*One programming note regarding the site: We won’t be having a Top 11 list this week amidst the scrutiny of a number of other issues going on in the world of sports. Check back next Thursday for the Top 11 on its usual day and time.
This is worth its own post. The good people at Officiating.com have picked up on our Dave Libbey article and are incensed that we would harangue The Great Dave Libbey. Their forum has turned into a veritable Seattle Sportsnet hatefest: http://forum.officiating.com/showthread.php?t=51243.
Personally, I don’t understand it. I can understand supporting a fellow official, but these guys apparently kneel at the altar of TGDL. No matter what logic, video evidence, or written evidence of Libbey’s transgressions they’re provided, they refuse to see the light.
For those of you who have questioned the pettiness of officials over the years, good news: these folks have resorted to personal attacks on my character and the website to express their displeasure with the harsh words directed at Libbey. All those times you chanted “Take his whistle,” “Bull-shit,” or “Worst refs ever,” there’s a good chance they heard you, took that venom home, bottled it up, and unleashed it in a message board.
One further note: for all the affection they show TGDL, they still can’t spell his name right. I’m not too sure “Dave Libby” would be pleased with their efforts.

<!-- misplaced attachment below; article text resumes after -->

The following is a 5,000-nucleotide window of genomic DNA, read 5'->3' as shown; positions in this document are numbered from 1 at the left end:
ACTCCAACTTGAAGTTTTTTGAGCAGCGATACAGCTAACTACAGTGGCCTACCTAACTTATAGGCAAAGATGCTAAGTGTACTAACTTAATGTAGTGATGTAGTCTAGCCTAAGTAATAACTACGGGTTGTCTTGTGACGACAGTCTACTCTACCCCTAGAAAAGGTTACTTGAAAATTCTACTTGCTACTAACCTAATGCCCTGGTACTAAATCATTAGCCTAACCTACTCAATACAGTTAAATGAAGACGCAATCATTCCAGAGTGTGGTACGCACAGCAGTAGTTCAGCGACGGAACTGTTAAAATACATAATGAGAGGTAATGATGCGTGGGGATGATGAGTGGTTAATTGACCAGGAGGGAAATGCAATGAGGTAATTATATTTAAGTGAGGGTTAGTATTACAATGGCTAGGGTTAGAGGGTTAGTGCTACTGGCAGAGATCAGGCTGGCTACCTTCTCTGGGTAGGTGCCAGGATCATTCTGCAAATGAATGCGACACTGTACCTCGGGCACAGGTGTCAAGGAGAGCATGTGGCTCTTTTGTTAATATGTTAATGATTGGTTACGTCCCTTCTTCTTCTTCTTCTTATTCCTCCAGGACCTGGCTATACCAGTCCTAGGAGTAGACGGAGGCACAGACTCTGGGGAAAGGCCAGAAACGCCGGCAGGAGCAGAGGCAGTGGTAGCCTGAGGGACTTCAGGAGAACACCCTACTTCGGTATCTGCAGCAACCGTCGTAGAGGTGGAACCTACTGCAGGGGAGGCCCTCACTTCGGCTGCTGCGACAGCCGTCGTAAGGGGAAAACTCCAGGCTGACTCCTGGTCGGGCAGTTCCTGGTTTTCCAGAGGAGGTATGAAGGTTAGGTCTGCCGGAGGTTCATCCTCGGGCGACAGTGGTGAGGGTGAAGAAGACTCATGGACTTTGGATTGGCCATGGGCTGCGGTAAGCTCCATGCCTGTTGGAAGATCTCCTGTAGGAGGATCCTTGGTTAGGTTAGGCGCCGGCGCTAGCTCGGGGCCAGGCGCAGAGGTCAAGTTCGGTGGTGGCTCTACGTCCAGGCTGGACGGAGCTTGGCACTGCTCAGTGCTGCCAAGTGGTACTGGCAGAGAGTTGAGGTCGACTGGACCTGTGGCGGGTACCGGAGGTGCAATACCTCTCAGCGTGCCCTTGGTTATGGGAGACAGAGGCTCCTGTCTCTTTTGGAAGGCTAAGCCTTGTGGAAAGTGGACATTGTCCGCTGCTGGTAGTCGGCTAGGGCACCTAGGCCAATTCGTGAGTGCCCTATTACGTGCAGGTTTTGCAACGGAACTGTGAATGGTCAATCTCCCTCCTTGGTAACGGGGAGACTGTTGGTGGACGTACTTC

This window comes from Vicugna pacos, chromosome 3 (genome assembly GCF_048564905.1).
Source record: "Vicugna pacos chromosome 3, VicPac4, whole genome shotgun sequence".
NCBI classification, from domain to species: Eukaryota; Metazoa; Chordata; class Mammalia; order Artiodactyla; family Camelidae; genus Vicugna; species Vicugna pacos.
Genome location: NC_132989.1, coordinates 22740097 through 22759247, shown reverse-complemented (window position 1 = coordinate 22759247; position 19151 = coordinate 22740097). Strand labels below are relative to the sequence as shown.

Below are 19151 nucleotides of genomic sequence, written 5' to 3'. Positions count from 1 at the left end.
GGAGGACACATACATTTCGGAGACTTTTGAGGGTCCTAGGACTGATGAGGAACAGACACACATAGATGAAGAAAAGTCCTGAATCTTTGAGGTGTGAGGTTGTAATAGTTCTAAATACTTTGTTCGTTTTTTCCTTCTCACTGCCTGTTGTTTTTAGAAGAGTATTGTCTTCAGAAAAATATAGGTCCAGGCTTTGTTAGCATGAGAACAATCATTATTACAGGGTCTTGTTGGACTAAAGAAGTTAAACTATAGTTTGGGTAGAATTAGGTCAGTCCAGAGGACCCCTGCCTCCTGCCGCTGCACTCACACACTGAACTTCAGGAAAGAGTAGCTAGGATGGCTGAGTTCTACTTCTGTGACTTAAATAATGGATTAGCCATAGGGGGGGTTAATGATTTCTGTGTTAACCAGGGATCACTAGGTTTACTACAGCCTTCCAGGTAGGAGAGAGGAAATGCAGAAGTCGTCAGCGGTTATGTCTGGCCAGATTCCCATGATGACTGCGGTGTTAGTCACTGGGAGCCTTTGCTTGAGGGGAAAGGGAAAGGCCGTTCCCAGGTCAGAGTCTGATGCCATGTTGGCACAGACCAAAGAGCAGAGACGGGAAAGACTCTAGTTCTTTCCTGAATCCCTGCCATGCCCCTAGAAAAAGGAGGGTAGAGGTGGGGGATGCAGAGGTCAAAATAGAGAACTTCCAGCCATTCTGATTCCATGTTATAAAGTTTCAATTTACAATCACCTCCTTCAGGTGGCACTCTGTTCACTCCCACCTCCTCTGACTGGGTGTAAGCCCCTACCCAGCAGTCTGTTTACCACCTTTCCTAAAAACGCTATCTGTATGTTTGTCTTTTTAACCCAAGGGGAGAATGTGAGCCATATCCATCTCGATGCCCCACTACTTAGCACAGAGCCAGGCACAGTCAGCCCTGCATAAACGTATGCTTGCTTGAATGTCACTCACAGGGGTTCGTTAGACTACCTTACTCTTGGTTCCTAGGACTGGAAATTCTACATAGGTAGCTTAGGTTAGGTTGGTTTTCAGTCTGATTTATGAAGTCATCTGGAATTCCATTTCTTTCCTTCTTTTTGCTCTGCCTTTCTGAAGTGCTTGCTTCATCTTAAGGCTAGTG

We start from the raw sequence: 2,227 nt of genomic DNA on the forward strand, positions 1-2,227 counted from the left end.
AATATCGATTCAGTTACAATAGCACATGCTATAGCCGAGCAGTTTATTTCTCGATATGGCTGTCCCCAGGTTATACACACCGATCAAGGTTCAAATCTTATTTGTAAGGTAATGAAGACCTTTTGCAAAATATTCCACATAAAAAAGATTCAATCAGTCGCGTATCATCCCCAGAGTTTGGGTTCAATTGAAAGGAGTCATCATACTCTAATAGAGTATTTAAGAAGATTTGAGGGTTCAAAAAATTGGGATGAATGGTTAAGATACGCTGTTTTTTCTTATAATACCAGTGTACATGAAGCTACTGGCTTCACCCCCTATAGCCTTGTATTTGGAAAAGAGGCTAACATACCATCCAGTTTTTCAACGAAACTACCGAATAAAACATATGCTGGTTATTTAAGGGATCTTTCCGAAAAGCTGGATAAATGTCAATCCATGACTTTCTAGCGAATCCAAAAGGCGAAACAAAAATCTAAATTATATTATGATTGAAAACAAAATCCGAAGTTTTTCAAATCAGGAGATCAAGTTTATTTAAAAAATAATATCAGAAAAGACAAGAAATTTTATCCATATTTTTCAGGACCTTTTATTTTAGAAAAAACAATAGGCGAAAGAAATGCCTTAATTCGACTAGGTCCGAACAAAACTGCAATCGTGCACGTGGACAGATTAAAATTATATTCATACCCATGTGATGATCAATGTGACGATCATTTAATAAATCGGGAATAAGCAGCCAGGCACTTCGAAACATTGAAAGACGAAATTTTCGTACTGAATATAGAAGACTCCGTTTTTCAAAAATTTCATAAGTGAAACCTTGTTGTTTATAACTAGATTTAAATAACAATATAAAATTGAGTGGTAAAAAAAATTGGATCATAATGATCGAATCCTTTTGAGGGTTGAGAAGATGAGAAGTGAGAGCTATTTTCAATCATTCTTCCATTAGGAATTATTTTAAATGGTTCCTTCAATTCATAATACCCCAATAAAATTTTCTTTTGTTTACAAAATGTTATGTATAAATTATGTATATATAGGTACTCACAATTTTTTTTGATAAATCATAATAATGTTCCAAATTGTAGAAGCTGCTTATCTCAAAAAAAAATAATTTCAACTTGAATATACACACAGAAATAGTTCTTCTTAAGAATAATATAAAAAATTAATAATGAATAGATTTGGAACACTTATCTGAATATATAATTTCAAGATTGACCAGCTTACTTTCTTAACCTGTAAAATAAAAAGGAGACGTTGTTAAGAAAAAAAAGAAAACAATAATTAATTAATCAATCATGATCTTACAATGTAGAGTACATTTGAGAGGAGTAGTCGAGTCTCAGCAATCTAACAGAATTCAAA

Two years have passed since the Washington men’s basketball team was last ranked in a national poll. That all came to an end yesterday as the Dawgs earned the number 23 spot in the AP Top 25 rankings. Unfortunately, they were left off the USA Today/Coaches Poll, but if nothing else it gives them something to shoot for.
For those of you who don’t know Libbey, he’s a college basketball referee that makes his home on the West Coast. Libbey has been an official since the early-1980’s, and over the years has worked his way up to a certain level of prominence in the world of NCAA hoops.
If you’re a hardcore Pac-10 basketball fan, you know Dave Libbey, and you subsequently hate Dave Libbey. Amongst his peers, Libbey may be viewed as a savvy veteran of the profession, but to fans and purists everywhere he’s more of a villain than anything else.
When it comes to college basketball, it’s all about Dave Libbey. If Dave Libbey is on the call, then Dave Libbey WILL BE the main attraction. You may not think that’s the case going in, but by the end of the game you’ll know it’s the truth. Libbey maintains an iron-fisted grip over his three-man officiating team and overrules anything and everything his minions attempt to do. You see a charge? Dave Libbey sees a block. You want traveling? Dave Libbey sees dribbling. For some refs, there may be such a thing as a no-call situation. For Dave Libbey, every situation requires his influence.